Twitter is an unusual tool. We’re able to read and reply to our friends’ quips in real time. It’s a news hub, a land of hilarious viral videos, social activism and Roger Ebert.
So, imagine if you will, the stark contrast that hit me when a friend retweeted Utah Attorney General Mark Shurtleff, moments after he’d given word to have convicted killer Ronnie Lee Gardner’s execution carried out.”I just gave the go ahead to Corrections Director to proceed with Gardner’s execution. May God grant him the mercy he denied his victims.”
Death by firing squad. No matter your opinion on capitol punishment, it was a haunting thought. Of course, the media pounced, questioning Shurtleff’s tact. Should a government official be live-tweeting an execution? No, he did not give a thorough play-by-play, but some claimed the act was superficial and undercut the seriousness of the moment. Shurtleff disagreed and tweeted, “I believe in an informed public. As elected official I use social media to communicate directly with people.”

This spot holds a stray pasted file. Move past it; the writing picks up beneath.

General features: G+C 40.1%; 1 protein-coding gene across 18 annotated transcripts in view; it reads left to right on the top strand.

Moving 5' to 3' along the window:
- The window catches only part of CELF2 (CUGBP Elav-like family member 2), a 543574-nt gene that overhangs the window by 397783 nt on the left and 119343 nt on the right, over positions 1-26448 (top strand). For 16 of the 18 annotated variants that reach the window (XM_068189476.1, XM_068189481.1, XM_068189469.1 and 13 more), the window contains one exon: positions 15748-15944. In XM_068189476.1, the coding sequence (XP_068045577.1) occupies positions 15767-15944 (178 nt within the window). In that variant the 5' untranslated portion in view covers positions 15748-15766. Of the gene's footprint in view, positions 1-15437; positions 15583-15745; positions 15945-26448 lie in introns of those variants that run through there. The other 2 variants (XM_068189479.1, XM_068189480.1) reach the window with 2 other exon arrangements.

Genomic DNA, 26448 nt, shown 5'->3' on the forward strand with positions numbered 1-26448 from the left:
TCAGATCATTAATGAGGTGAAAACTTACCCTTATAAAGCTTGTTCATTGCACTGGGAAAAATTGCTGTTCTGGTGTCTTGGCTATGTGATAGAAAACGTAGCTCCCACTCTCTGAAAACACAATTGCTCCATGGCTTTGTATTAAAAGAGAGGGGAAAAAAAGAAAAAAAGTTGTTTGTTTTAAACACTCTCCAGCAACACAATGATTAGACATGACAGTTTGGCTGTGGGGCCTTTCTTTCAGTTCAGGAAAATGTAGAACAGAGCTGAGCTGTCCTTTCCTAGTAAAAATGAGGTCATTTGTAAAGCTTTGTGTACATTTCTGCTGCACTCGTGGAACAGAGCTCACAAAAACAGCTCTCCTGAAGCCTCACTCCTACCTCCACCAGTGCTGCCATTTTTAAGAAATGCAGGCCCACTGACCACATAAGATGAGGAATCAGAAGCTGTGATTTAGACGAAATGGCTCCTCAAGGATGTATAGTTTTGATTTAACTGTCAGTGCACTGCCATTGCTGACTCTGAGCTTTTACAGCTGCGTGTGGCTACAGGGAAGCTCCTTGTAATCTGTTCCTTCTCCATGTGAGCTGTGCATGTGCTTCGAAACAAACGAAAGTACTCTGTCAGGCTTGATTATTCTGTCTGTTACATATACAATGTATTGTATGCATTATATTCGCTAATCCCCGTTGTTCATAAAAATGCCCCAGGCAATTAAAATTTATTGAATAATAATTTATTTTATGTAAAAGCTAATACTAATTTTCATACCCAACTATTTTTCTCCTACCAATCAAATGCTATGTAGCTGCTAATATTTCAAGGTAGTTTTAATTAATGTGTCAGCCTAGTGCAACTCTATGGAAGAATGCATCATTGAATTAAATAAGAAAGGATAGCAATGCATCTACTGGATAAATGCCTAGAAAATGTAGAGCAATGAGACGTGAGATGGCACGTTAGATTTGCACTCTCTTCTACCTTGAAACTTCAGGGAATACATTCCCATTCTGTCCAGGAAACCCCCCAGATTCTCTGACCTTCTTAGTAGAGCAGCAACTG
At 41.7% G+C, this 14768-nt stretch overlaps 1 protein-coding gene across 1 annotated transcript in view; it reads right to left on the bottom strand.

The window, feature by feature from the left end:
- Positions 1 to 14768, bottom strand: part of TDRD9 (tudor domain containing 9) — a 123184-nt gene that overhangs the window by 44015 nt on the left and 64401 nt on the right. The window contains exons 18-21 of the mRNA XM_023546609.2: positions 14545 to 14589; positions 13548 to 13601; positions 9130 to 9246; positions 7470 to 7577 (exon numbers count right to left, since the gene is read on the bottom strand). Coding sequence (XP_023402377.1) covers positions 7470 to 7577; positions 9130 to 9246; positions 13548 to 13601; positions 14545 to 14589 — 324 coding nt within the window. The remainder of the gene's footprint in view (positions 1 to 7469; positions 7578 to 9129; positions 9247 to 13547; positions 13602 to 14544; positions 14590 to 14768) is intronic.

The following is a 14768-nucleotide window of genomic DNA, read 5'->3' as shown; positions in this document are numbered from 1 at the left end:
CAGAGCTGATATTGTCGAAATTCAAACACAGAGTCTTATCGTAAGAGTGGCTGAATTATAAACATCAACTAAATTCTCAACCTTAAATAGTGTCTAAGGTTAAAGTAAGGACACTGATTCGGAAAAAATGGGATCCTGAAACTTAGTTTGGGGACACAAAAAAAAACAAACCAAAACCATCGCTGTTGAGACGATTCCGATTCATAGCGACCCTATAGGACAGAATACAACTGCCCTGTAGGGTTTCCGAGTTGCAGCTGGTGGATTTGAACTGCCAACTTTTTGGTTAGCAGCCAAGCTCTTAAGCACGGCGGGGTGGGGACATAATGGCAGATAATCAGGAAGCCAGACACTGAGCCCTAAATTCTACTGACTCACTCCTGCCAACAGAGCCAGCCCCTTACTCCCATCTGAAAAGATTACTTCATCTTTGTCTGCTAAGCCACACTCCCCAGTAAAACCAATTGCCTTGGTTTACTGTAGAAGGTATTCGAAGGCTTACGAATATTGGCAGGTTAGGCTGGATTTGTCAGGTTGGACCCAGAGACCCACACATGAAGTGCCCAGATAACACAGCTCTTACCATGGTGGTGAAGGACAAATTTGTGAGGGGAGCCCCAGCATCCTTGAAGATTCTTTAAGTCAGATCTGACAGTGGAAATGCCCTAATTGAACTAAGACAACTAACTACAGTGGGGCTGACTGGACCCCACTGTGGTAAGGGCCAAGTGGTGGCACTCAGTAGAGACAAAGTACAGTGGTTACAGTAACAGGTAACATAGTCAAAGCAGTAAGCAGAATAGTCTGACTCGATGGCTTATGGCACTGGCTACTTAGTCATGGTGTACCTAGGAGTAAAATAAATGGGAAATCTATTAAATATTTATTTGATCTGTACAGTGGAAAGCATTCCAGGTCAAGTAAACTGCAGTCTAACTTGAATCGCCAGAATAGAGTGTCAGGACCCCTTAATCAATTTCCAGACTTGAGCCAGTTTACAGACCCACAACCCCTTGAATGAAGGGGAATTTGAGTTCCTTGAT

Somewhere in there lies the real question: How do we see social media? As an outlet? A news source? A way to let everyone know how much you liked your breakfast and that the video of that kitten is like, the cutest thing ever?
Does Twitter have a rubric of etiquette? And if so, did Shurtleff just stomp all over it? You tell us.